Hummus with Jalapeño Pesto and Marinated Olive And Feta Salad

Almost like clockwork, every spring, I forget we ever had winter at all and decide with unrelenting enthusiasm that the only things I want to eat are fresh vegetables and berries, preferably grown in my own garden or picked up at the farmer’s market during one of our leisurely Sunday strolls. I look forward to the farmer’s market (and my favorite fruit stand) opening all year long. In the 13 years I’ve called Yakima home, it’s been a regular weekend tradition and somehow signifies to my brain ‘summer is just around the bend.’

This idea, of course, is ridiculously preposterous for multiple reasons, the main one being my garden is hit and miss on its very best year, not to mention not too much is harvest-worthy in May and June. But never mind that. My point is that my adoration for our wonderful agriculturally rich Valley goes into overdrive and only ramps up each month as the sun stays out a little longer, growing and ripening all my favorite things that grow in the dirt.

And while I wait for lovely produce to become readily available, I’ll make batch after batch of easy and delicious hummus. This hummus is smooth and hearty all on its own, perfect for dipping vegetables or pita. Typically made with garbanzo beans, hummus is a versatile Middle Eastern dip and a wonderful canvas to add additional flavors. The cilantro jalapeno pesto I’ve included here is bright and flavorful without being overly spicy. You can add as little or as much of the pesto to the hummus and save the rest for another time. Paired with the smokey, salty and rich olive and feta salad, these dishes can be served together as a hearty appetizer or separately.

One of my favorite ways to serve hummus is to spread it evenly in a shallow dish. I pile toppings high and make sure to have lots of bread for dipping. Last year I was on a cucumber and tomato salad kick but this year my go-to is this olive and feta salad.

Sometimes I’ll toss salad greens like peppery arugula and spinach with a little olive oil and fresh squeezed lemon juice. I garnish the entire dish with the salad greens and call it dinner. With a bottle of crisp buttery chardonnay and a loaf of crusty bread, this dinner is the perfect late spring, eat on the patio, watch the sun set behind Mt. Adams meal I can think of.

Hummus

• 2 (15-ounce) cans garbanzo beans

• ½ cup fresh lemon juice

• ½ cup tahini

• 1/3 cup olive oil

• 3 cloves garlic

• Kosher Salt and Ground Black Pepper

Drain the garbanzo beans, reserving half a cup of the liquid. In a food processor, combine the garbanzo beans, reserved liquid, lemon juice, tahini, olive oil, garlic and a generous pinch of salt and pepper. Mix for a minimum of 2-3 minutes. Add an extra splash of water or lemon juice if the hummus is too thick. When the mixture is very smooth, turn the food processor off and scoop hummus into a bowl. Taste and add an additional pinch of salt if needed.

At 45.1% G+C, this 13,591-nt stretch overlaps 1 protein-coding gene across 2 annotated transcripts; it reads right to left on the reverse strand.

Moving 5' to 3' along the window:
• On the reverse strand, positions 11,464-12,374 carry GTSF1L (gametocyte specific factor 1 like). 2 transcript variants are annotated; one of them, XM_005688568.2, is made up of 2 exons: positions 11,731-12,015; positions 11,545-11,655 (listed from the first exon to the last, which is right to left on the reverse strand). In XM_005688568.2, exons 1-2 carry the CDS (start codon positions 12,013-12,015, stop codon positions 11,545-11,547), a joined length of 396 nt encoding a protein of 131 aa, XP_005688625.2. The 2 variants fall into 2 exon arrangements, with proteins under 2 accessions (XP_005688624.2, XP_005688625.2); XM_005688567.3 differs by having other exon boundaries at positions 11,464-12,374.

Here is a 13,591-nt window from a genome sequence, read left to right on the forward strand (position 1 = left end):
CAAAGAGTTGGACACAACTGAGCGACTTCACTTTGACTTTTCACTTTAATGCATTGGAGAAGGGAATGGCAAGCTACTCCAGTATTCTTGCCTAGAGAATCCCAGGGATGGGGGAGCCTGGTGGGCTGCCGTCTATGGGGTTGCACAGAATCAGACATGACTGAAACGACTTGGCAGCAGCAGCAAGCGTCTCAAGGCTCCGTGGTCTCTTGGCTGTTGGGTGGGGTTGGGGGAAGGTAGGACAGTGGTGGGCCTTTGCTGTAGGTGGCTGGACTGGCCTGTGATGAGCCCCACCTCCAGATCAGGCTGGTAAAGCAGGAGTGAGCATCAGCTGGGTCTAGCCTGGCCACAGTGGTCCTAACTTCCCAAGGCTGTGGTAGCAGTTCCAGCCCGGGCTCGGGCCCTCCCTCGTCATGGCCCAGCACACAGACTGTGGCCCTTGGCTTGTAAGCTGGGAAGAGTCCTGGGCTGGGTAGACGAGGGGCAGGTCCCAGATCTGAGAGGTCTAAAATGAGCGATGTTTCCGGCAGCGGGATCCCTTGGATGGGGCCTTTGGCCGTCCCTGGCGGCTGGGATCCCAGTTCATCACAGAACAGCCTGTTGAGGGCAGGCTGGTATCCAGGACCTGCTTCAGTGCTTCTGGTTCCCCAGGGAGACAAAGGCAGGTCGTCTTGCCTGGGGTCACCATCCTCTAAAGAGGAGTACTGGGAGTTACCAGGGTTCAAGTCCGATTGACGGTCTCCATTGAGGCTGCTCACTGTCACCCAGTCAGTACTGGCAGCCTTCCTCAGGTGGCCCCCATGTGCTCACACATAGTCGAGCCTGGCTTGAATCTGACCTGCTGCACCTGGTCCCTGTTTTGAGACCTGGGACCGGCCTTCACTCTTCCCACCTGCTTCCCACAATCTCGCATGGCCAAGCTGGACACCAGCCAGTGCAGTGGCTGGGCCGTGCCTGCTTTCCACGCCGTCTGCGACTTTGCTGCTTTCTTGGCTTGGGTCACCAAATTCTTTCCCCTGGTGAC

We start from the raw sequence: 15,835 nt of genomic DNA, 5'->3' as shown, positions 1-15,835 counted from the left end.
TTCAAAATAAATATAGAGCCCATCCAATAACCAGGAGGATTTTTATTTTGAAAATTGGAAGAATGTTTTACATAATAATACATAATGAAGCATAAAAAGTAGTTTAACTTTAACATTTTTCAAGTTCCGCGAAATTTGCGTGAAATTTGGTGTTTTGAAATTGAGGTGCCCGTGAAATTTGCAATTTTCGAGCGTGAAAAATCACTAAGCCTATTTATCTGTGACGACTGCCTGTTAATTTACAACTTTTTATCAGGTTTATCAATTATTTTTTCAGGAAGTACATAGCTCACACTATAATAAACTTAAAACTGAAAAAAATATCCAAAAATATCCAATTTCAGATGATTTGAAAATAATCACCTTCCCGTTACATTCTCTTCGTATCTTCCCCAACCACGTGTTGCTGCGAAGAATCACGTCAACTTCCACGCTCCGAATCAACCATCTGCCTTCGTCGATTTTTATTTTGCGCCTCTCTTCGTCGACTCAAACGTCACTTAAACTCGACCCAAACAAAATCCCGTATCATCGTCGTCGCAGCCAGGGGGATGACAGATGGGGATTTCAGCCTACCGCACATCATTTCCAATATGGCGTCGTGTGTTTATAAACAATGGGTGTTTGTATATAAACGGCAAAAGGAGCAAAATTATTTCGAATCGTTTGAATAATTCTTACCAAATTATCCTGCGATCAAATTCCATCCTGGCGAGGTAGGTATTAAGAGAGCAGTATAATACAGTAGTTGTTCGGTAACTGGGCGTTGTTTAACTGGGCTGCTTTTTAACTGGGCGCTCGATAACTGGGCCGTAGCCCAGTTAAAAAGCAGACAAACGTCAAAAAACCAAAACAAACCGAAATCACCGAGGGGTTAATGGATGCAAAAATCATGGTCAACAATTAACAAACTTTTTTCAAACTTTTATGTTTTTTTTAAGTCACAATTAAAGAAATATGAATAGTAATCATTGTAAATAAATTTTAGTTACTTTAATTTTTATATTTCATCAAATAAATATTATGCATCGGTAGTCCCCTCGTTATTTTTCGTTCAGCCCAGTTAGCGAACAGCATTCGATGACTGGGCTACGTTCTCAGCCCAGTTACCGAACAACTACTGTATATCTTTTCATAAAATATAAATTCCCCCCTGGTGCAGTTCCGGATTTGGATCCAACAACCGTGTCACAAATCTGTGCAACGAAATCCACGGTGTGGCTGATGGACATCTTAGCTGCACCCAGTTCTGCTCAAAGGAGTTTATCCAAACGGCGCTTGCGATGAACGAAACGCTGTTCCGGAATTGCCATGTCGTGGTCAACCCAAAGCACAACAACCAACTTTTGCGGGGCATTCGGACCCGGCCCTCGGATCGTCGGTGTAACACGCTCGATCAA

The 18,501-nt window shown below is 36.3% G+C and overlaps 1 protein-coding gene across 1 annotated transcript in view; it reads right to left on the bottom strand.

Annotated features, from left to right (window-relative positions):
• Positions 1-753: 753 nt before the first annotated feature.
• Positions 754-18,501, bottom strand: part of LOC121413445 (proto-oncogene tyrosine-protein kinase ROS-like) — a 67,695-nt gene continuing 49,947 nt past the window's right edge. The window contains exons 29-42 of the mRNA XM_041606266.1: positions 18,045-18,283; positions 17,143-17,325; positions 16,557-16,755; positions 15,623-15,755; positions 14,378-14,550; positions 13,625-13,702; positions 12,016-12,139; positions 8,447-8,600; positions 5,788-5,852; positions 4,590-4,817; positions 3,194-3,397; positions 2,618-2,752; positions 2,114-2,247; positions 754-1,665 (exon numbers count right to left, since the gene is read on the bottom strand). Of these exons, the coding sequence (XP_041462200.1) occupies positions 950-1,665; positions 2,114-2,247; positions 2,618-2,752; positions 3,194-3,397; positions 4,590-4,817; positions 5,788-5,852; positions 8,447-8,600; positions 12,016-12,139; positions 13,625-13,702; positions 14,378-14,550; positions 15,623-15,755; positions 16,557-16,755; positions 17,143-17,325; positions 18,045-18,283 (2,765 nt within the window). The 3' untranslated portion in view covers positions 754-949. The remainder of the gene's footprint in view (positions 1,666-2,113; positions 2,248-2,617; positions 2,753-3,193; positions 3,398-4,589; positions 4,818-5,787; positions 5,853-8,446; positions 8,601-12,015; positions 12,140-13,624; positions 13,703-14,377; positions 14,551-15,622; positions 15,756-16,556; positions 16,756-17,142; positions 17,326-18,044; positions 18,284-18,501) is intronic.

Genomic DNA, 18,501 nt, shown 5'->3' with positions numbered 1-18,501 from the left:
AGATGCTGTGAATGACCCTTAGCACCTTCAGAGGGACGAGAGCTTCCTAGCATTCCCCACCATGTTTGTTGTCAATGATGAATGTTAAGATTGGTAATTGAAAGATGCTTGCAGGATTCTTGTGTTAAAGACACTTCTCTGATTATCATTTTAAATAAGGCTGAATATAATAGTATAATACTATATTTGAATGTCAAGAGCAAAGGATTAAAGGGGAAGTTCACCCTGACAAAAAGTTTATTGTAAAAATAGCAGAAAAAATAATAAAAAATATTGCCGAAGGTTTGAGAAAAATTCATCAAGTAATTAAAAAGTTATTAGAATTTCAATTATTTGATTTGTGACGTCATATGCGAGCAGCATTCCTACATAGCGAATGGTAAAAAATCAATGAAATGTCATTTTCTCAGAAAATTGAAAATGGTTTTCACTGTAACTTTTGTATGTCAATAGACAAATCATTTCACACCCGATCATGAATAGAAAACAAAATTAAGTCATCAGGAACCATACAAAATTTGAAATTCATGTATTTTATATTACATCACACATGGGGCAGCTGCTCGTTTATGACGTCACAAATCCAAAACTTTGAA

Cilantro Jalapeno Pesto

• 1 bunch cilantro

• ½ bunch parsley

• 2 green onions, trimmed into 1-inch pieces

• 1 jalapeno chili, stem and seeds removed

• 1/3 cup olive oil

• 2 cloves garlic

• Juice of 1 lime

• Salt

Combine the cilantro, parsley, green onions, jalapeno, garlic and salt in the bowl of a food processor. Pulse several times to break the herbs and vegetables down. With the processor running, pour in the olive oil and lime juice. When the mixture is well-combined, using a rubber spatula, transfer to a small bowl. Taste and add additional salt if needed.

To serve the hummus and pesto, make an indentation in the center of the hummus. Spoon the pesto into the indentation and swirl gently. Serve with toasted baguette, pita bread or tortilla chips.

Marinated Olive and Feta Salad

• 1 tablespoon cumin seeds

• 2 teaspoons fennel seeds

• 1 teaspoon red pepper flakes

• 3 cloves garlic, minced

• 2 teaspoons lemon zest

• 1 ½ cups olive oil

• 2 cups mixed Greek olives (drained and pitted)

• 8 ounces feta cheese, cut into ½ inch cubes

• 1/3 cup minced parsley, basil and cilantro (you can use any fresh herbs you prefer)

Place the cumin seeds, fennel seeds and red pepper flakes in a small skillet. Heat gently over medium heat for a minute or two, stirring once until the seeds are fragrant and lightly toasted. Transfer to a medium-sized bowl. Add the garlic, lemon zest and olive oil. Stir to combine. Add the olives and feta to the bowl and gently stir. Add the fresh herbs and gently stir one more time. Cover with plastic wrap and store up to three days in the refrigerator.

A Darn Good Veggie Sandwich

I know a vegetable sandwich doesn’t exactly scream exciting, but hang in here with me for a moment.  The secret to this sandwich is the absolutely delicious and slightly decadent herbed goat cheese spread you make. Excellent on this sandwich, you can find many other ways to use it. Case in point: the day I put this recipe together, we had steak for dinner. Guess what was out of this world delicious as a dollop on our steaks? Herbed goat cheese spread. It was great on our baked potatoes and my kids used it as a dip for their cucumbers too. I’m telling you, if you don’t want to make the sandwich, no problem, but don’t skip the spread. You’ll find lots of uses for it.